Re: Geo-hydraulic event as referent?

Glenn R. Morton (
Wed, 19 Aug 1998 21:10:41 -0500

Hi Howard,

At 11:55 AM 8/18/98 -0400, Howard J. Van Till wrote:
>Faithfully and patiently you have served this list with your well-informed
>reflections on how to craft a harmonization of the Genesis 6-9 flood
>narrative and modern geological knowledge about Earth's history. Your
>working assumption appears to be that the referent of this portion of
>biblical text is some particular "geo-hydraulic event," whether it be local
>or global or anthropologically universal in character.

I appreciate the kind words. I have to be patient because I do not believe
I will ever influence very many people in my life to attempt to solve a big
problem I see in Christianity's relationship to history and science.(the
retreat from verification--see my note to Tom Pearson tonight)

>Having watched these and many other similar efforts for decades, and seeing
>the multitude of serious problems that plagues each proposed solution, I am
>personally convinced that the working assumption is faulty. As I see it,
>the story is not about a particular geo-hydraulic event at all. Rather the
>biblical text employs a form of narrative common in the religious
>literature of the Ancient Near Eastern world and employs that familiar
>genre to speak in a radically new way about both divine judgment and divine
>grace. (That genre was familiar to the first readers and hearers, that is.
>We, on the other hand, are all too likely to miss that feature of the
>Because I am convinced of this, I choose not to attempt any concordistic
>harmonization of the textual details of the flood narrative with our modern
>understanding of the character and chronology of terrestrial history. The
>"truth" about divine judgment and grace is in no way dependent of the
>"facticity" of some historical geo-hydraulic event. To accept the idea that
>one has to make a choice between only two options, 1) the flood narrative
>in Genesis 6-9 refers to a particular geo-hydraulic event that conforms to
>all of the textual details, or 2) "God is lying in the book He wrote," is,
>I believe, a choice that no Christian need ever to accept.
>Furthermore, I fear that all of our bickering over which concordistic
>harmonization is best serves only to distract us from the theological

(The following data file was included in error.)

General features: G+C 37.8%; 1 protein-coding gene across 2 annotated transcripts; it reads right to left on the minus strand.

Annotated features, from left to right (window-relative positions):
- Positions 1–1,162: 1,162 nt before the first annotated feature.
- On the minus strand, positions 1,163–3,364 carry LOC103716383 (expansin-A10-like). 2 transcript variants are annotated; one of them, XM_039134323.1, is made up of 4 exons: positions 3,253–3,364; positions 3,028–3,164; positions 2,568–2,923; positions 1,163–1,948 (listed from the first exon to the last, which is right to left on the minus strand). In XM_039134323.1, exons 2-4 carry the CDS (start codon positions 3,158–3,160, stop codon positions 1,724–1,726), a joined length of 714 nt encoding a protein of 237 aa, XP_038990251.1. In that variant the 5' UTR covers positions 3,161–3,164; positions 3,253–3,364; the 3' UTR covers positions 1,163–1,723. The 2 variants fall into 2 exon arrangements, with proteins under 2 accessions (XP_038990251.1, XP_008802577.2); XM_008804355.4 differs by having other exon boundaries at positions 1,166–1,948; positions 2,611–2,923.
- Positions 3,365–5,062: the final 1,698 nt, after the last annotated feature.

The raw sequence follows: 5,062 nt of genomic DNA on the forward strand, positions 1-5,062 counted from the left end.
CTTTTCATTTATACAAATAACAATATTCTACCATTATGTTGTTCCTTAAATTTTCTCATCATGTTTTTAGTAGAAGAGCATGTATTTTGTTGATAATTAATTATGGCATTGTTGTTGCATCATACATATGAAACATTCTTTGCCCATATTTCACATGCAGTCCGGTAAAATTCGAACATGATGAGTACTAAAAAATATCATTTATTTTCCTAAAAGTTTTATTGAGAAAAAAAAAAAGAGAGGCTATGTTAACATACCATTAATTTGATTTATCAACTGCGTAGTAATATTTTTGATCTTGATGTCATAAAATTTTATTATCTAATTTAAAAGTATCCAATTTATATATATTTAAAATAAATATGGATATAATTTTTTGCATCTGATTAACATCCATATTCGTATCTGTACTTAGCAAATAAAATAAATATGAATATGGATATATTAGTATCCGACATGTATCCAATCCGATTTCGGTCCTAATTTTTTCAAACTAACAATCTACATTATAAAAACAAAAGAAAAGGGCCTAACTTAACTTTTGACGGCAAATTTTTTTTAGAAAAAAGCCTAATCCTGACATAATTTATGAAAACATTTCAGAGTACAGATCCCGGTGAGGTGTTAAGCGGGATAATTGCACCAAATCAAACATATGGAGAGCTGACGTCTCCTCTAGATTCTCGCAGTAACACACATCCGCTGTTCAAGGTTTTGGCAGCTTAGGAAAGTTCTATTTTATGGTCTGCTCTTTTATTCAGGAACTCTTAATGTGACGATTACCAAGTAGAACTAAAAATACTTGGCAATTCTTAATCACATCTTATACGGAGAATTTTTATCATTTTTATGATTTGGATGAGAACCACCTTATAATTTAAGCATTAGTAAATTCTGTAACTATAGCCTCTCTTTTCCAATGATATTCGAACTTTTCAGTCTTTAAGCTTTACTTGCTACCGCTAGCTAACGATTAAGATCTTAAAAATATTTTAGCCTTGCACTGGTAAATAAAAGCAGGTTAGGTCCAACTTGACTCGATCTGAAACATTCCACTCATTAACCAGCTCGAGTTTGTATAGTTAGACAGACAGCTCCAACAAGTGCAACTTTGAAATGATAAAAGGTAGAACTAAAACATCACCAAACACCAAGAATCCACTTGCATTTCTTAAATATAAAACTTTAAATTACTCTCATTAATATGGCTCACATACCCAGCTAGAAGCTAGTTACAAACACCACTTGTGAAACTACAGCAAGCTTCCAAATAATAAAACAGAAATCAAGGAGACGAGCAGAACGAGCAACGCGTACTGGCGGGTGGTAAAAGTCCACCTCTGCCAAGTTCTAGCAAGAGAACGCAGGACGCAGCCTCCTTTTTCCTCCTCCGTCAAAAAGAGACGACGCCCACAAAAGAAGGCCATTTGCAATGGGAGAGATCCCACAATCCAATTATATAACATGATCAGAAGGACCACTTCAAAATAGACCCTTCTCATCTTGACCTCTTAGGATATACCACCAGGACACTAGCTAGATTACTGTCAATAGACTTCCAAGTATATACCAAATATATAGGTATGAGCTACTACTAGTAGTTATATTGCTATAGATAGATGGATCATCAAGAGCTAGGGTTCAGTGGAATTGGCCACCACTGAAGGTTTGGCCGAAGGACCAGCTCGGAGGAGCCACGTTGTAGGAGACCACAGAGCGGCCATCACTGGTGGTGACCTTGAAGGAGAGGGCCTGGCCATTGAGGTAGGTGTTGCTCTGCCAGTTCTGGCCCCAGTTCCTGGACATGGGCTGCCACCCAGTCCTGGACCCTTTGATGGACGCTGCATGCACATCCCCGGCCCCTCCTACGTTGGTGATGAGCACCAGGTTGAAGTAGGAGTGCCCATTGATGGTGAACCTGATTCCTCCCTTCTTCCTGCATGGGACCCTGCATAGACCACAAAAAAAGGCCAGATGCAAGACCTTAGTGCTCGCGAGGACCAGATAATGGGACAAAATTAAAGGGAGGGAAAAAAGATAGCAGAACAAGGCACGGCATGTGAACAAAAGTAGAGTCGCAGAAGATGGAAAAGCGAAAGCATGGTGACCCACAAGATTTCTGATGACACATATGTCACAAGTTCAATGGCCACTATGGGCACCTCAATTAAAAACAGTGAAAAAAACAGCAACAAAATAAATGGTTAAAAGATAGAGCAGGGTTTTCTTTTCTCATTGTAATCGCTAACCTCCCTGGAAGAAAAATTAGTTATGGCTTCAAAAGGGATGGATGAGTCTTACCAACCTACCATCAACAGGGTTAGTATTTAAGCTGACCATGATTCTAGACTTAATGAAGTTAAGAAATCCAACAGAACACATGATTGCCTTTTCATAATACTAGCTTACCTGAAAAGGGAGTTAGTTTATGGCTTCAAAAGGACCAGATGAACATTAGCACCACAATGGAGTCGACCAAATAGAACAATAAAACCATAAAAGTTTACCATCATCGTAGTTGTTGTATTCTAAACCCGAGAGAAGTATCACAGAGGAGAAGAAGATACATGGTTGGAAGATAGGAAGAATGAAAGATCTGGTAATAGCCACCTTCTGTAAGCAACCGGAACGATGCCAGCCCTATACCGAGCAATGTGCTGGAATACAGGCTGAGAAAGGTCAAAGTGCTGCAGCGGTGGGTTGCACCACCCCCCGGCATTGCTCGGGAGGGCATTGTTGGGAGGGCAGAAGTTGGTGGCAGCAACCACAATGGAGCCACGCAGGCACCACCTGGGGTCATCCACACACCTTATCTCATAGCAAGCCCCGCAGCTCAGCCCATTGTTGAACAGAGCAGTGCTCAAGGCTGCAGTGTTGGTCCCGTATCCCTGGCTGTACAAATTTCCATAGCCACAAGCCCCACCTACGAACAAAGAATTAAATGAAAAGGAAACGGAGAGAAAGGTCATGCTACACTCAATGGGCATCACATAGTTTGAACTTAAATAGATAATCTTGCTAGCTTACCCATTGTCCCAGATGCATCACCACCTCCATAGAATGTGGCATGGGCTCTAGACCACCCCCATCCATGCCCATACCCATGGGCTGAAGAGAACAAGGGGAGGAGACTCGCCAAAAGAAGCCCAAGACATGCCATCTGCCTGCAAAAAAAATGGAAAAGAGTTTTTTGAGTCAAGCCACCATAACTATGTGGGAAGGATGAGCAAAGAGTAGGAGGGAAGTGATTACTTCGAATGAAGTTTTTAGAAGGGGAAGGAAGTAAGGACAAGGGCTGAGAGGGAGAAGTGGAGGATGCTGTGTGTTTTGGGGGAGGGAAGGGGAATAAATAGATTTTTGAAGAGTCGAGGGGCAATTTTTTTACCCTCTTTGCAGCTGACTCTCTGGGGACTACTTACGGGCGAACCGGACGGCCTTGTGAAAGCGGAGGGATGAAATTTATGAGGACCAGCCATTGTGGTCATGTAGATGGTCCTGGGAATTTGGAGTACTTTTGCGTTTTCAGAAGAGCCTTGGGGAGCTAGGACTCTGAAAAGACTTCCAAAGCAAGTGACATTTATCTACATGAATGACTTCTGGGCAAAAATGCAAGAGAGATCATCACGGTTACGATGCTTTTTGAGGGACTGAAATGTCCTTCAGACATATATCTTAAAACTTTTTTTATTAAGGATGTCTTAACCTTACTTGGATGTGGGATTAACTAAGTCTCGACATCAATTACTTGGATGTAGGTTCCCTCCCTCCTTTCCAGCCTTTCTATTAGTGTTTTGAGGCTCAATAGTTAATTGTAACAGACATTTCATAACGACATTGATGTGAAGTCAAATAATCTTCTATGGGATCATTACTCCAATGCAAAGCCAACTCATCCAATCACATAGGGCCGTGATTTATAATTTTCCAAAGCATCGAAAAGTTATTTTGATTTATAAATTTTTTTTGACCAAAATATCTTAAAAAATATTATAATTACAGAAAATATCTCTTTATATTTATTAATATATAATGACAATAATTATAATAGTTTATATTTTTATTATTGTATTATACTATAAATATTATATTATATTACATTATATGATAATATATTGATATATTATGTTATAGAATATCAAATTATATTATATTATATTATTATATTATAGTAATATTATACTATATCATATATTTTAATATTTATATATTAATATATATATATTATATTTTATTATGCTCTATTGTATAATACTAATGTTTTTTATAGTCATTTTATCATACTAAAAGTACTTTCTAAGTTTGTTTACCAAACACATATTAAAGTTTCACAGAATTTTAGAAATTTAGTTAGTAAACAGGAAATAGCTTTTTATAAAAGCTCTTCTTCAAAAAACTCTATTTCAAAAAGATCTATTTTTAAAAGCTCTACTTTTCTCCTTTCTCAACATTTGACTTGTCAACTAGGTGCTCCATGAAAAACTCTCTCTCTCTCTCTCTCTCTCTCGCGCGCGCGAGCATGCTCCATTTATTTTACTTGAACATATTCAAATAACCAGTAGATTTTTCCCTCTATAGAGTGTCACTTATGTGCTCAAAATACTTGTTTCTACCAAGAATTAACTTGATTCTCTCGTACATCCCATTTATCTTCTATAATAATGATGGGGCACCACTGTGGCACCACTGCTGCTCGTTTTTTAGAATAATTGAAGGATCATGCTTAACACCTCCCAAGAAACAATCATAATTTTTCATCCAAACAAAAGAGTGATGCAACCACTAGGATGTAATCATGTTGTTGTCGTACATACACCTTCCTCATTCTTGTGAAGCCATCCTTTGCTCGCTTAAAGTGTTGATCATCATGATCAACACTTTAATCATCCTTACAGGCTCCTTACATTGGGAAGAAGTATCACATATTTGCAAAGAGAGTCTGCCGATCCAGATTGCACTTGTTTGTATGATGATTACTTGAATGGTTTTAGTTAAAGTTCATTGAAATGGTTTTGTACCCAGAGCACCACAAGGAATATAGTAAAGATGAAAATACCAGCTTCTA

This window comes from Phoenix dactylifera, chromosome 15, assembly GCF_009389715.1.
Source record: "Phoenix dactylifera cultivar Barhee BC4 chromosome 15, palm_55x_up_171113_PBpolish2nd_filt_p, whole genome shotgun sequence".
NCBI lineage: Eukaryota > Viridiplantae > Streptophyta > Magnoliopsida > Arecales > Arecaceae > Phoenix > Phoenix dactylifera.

>message of the text.

You and I share many many common scientific and theological beliefs. But
on this issue, for epistemological reasons, I simply can't go where you do.
Before I became a believer in college, I had studied other religions fairly
extensively for a kid of that young an age. All religions made certain
claims which appear outlandish. Hindu's believe in the heavens filled with
water, clarified butter, honey etc. How do I evaluate their claim? The
only way I can evaluate this claim is to compare the details of that
account with the details of the scientific data. If there is another way to
evaluate that claim, please tell me.

I know of no way to evaluate the claim of the Mormons that J. Smith
translated marvelous golden plates and produced the Book of Mormon other
than by evaluating whether what it says is true. Tom Pearson suggested that
if a 19th century religious fanatic authored the Book of Mormon, then it
was OK to fire away at it. But that is really a very bad criteria. I
don't know if J. Smith is a religious fanatic or a divinely inspired
prophet until I analyze his book. If what he says is inconsistent with
itself, untruthful etc, then he is a religious fanatic. But I can't fire
away before looking at the data as Tom Pearson implied.

So now we come to the Bible. Would you believe the Bible if there was no
evidence of the flood, no evidence of Ur, no evidence of the exodus, no
evidence that Egyptians ever existed, no evidence that Babylonians existed,
no evidence that an ancient state of Israel existed, and no evidence of
Ammonites, Hittites, Amorites, Jebusites, Philistines? Would you believe
the Bible under those circumstances? I wouldn't! And I would submit that
you wouldn't either. If you would believe the Bible with no supporting
evidence, then you have fideism; if you wouldn't then you, like me, are
using external data to evaluate the veracity of the Bible. Maybe you
require less verification than I, but in that case you would be doing the
same thing I--holding the Bible up to some level of historical and
scientific verification.

Adam, Apes and Anthropology
Foundation, Fall and Flood
& lots of creation/evolution information